(Reprinted with permission from the Harvard Educational Review, written by Jennifer Garvey Berger.)

After nearly fifty years, the ideas of John Dewey, who advocated the integration of learning and research in the education of teachers, are once again in vogue. This time they may well speak also to the condition of professionals prepared for work in local congregations.

Teacher education and professional development are complex and divisive topics in the current conversation about improving the quality of education in schools. Professional development schools (PDSs) are one way of dealing with both issues simultaneously, but the PDS model itself is still emerging. As a result, the literature thus far has been sketchy, occasionally reading more like propaganda than research. In Making Professional Development Schools Work: Politics, Practice, and Policy, editors Marsha Levine and Roberta Trachtman expand the discourse about PDSs to include practical articles about the complex and difficult work of university- school partnerships.

The book’s three sections reflect the editors’ interest in a balanced examination of the many forms the PDS takes in practice and of the seemingly endless complexities involved in creating and sustaining these partnerships between public schools and universities. Part One highlights the deep changes in organizational and power structures necessary for PDSs to be successful and offers some analysis of the multiple benefits of these partnerships. Chapters on teacher leadership, preservice teacher education, and teacher professional development, among others, each present a different vision of new roles for educators and students. In addition, this section also raises important questions about the implementation of the various PDSs.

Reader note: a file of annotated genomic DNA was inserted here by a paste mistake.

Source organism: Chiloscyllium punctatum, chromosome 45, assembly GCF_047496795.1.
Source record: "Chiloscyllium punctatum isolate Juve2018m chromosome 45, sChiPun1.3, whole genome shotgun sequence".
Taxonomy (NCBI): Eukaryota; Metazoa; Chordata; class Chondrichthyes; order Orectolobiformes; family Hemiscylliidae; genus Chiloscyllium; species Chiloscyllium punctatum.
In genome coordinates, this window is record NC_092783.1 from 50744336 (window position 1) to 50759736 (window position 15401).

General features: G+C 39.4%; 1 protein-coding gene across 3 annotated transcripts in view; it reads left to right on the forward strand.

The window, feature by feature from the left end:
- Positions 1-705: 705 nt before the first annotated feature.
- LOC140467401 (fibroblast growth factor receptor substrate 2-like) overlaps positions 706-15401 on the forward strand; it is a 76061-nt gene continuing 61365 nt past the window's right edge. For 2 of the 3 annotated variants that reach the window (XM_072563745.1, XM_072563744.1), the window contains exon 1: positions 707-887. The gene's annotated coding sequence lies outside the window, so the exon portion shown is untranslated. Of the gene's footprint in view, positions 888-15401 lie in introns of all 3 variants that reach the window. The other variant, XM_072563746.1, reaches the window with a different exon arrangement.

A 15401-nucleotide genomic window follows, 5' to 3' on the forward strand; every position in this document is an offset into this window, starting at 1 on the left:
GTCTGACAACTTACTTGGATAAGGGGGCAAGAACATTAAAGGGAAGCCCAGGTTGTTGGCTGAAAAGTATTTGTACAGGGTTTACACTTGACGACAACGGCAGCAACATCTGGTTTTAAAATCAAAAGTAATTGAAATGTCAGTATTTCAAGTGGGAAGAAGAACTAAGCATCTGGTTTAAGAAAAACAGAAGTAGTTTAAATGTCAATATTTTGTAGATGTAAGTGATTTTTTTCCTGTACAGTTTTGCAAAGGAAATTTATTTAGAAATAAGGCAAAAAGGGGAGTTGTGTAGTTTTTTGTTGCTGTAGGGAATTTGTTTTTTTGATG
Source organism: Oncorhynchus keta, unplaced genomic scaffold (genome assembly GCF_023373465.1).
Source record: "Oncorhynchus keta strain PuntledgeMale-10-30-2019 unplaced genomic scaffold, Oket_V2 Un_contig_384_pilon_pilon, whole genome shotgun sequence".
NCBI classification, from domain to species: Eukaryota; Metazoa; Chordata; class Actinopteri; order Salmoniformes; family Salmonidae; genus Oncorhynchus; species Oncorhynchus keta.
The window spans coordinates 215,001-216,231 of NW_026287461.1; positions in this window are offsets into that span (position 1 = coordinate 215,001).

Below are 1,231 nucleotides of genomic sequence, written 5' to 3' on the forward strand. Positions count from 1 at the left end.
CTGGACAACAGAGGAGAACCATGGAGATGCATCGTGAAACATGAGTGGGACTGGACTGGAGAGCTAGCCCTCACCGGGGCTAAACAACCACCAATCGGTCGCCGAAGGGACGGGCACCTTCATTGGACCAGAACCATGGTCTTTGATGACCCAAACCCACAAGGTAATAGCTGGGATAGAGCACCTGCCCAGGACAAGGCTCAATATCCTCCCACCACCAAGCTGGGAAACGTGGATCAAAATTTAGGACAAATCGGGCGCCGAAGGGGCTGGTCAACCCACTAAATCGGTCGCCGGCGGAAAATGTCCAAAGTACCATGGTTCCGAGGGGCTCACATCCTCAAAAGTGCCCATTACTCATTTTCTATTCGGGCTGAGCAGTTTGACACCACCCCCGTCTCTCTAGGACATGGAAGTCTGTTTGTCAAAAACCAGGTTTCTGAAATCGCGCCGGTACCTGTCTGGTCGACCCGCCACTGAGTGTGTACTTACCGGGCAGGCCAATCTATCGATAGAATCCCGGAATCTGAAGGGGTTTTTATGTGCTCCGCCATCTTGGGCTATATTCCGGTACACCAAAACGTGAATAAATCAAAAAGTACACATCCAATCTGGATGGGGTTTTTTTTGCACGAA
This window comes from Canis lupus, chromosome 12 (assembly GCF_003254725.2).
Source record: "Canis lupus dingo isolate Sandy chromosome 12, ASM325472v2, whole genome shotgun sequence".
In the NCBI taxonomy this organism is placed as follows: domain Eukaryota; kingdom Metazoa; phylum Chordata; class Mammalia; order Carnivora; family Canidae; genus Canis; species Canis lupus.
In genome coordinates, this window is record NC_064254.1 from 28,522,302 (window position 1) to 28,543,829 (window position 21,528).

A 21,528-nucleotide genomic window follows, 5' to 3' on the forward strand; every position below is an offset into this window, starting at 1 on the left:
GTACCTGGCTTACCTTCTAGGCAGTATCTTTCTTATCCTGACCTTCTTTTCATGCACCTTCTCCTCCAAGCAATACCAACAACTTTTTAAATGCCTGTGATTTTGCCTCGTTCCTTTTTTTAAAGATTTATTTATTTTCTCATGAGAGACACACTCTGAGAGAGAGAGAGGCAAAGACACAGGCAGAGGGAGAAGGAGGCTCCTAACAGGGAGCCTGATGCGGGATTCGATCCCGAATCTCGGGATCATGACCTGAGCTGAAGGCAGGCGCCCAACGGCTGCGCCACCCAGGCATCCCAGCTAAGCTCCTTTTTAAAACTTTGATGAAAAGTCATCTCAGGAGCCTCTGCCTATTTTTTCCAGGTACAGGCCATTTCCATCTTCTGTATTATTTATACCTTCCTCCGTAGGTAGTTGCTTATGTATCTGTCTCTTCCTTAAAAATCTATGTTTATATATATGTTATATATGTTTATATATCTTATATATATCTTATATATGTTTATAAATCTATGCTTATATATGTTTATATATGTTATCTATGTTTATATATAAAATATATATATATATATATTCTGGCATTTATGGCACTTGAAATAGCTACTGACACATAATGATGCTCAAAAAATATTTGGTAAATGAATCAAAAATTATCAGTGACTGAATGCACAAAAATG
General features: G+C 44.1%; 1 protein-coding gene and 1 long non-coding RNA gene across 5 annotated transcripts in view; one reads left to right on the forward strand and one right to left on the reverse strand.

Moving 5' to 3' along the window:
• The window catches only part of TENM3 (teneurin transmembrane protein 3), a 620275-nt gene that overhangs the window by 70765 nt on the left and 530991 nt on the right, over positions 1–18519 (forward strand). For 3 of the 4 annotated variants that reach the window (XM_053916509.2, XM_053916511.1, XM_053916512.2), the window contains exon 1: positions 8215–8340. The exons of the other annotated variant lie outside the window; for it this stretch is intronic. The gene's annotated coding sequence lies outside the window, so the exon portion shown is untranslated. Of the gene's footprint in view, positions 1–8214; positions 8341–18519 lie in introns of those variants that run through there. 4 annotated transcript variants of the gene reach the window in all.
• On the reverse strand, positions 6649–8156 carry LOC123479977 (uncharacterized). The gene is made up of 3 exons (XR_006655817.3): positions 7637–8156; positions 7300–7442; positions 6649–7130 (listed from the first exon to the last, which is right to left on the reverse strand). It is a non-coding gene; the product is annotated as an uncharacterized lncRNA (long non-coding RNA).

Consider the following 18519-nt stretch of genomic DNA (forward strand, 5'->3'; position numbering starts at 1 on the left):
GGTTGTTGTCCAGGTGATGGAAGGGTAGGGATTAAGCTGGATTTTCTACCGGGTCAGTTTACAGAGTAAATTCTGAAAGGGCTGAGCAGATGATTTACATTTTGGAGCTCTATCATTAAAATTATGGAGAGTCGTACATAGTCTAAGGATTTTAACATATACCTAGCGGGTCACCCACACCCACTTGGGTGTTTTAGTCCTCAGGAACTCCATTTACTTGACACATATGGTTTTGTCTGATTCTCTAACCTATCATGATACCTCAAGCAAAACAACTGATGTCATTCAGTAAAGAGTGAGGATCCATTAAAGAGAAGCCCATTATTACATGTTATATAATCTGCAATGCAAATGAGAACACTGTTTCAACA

Part Two gives nuts-and-bolts advice about such topics as funding and governance issues, and raises the question of standards for the emerging PDSs. These chapters are useful for anyone who is thinking about the details of creating a professional development school.

Part Three is a collection of three case studies that clearly show the wide range of possibilities within the PDS model and put human faces on the challenges and benefits of school-university partnerships.

Making Professional Development Schools Work gives clear and thoughtful examples and analysis from people who have been immersed in these schools and know them well. Anyone thinking about undertaking the complex and difficult work of a PDS could benefit greatly from reading this book.

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